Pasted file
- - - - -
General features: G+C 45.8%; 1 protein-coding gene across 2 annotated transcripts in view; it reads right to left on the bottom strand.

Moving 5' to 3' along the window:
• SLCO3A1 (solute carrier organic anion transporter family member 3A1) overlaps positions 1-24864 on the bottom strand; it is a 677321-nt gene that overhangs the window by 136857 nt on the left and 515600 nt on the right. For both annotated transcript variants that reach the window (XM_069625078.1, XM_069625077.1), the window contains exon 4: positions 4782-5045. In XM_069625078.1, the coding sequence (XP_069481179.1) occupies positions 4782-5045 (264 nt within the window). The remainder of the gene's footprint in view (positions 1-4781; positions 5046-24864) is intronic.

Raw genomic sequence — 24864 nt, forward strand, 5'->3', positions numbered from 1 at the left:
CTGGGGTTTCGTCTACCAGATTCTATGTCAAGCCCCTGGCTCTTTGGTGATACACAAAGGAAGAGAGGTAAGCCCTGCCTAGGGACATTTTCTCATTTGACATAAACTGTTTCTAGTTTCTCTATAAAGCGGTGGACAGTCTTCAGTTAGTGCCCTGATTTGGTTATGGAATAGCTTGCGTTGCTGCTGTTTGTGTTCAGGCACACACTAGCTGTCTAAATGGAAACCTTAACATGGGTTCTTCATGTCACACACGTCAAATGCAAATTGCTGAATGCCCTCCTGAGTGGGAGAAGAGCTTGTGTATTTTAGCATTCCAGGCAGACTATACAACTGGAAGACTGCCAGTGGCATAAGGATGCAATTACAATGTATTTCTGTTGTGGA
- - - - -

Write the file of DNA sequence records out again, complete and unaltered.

General features: G+C 45.8%; 1 protein-coding gene across 2 annotated transcripts in view; it reads right to left on the bottom strand.

Moving 5' to 3' along the window:
• SLCO3A1 (solute carrier organic anion transporter family member 3A1) overlaps positions 1-24864 on the bottom strand; it is a 677321-nt gene that overhangs the window by 136857 nt on the left and 515600 nt on the right. For both annotated transcript variants that reach the window (XM_069625078.1, XM_069625077.1), the window contains exon 4: positions 4782-5045. In XM_069625078.1, the coding sequence (XP_069481179.1) occupies positions 4782-5045 (264 nt within the window). The remainder of the gene's footprint in view (positions 1-4781; positions 5046-24864) is intronic.

Raw genomic sequence — 24864 nt, forward strand, 5'->3', positions numbered from 1 at the left:
CTGGGGTTTCGTCTACCAGATTCTATGTCAAGCCCCTGGCTCTTTGGTGATACACAAAGGAAGAGAGGTAAGCCCTGCCTAGGGACATTTTCTCATTTGACATAAACTGTTTCTAGTTTCTCTATAAAGCGGTGGACAGTCTTCAGTTAGTGCCCTGATTTGGTTATGGAATAGCTTGCGTTGCTGCTGTTTGTGTTCAGGCACACACTAGCTGTCTAAATGGAAACCTTAACATGGGTTCTTCATGTCACACACGTCAAATGCAAATTGCTGAATGCCCTCCTGAGTGGGAGAAGAGCTTGTGTATTTTAGCATTCCAGGCAGACTATACAACTGGAAGACTGCCAGTGGCATAAGGATGCAATTACAATGTATTTCTGTTGTGGA